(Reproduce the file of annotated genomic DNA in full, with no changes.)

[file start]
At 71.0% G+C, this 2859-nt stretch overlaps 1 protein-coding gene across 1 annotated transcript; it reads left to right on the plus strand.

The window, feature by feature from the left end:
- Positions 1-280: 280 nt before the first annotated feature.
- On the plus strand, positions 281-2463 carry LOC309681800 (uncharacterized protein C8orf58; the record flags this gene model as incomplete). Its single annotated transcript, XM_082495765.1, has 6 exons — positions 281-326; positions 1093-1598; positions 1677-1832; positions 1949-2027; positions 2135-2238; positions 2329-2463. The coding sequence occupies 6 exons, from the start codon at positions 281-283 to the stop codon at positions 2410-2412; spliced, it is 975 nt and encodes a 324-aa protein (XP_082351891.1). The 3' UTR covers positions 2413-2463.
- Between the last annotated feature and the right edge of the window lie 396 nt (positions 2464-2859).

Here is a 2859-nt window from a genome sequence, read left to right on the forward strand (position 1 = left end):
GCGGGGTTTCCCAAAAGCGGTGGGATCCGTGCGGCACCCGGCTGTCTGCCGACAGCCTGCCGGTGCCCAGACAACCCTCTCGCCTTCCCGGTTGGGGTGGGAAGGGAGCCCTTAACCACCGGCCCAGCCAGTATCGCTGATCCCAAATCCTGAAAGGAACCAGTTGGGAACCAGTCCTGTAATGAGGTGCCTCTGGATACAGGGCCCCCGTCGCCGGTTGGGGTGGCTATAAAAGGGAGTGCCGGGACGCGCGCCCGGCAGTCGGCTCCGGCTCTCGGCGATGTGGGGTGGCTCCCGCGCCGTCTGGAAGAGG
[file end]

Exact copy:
At 71.0% G+C, this 2859-nt stretch overlaps 1 protein-coding gene across 1 annotated transcript; it reads left to right on the plus strand.

The window, feature by feature from the left end:
- Positions 1-280: 280 nt before the first annotated feature.
- On the plus strand, positions 281-2463 carry LOC309681800 (uncharacterized protein C8orf58; the record flags this gene model as incomplete). Its single annotated transcript, XM_082495765.1, has 6 exons — positions 281-326; positions 1093-1598; positions 1677-1832; positions 1949-2027; positions 2135-2238; positions 2329-2463. The coding sequence occupies 6 exons, from the start codon at positions 281-283 to the stop codon at positions 2410-2412; spliced, it is 975 nt and encodes a 324-aa protein (XP_082351891.1). The 3' UTR covers positions 2413-2463.
- Between the last annotated feature and the right edge of the window lie 396 nt (positions 2464-2859).

Here is a 2859-nt window from a genome sequence, read left to right on the forward strand (position 1 = left end):
GCGGGGTTTCCCAAAAGCGGTGGGATCCGTGCGGCACCCGGCTGTCTGCCGACAGCCTGCCGGTGCCCAGACAACCCTCTCGCCTTCCCGGTTGGGGTGGGAAGGGAGCCCTTAACCACCGGCCCAGCCAGTATCGCTGATCCCAAATCCTGAAAGGAACCAGTTGGGAACCAGTCCTGTAATGAGGTGCCTCTGGATACAGGGCCCCCGTCGCCGGTTGGGGTGGCTATAAAAGGGAGTGCCGGGACGCGCGCCCGGCAGTCGGCTCCGGCTCTCGGCGATGTGGGGTGGCTCCCGCGCCGTCTGGAAGAGG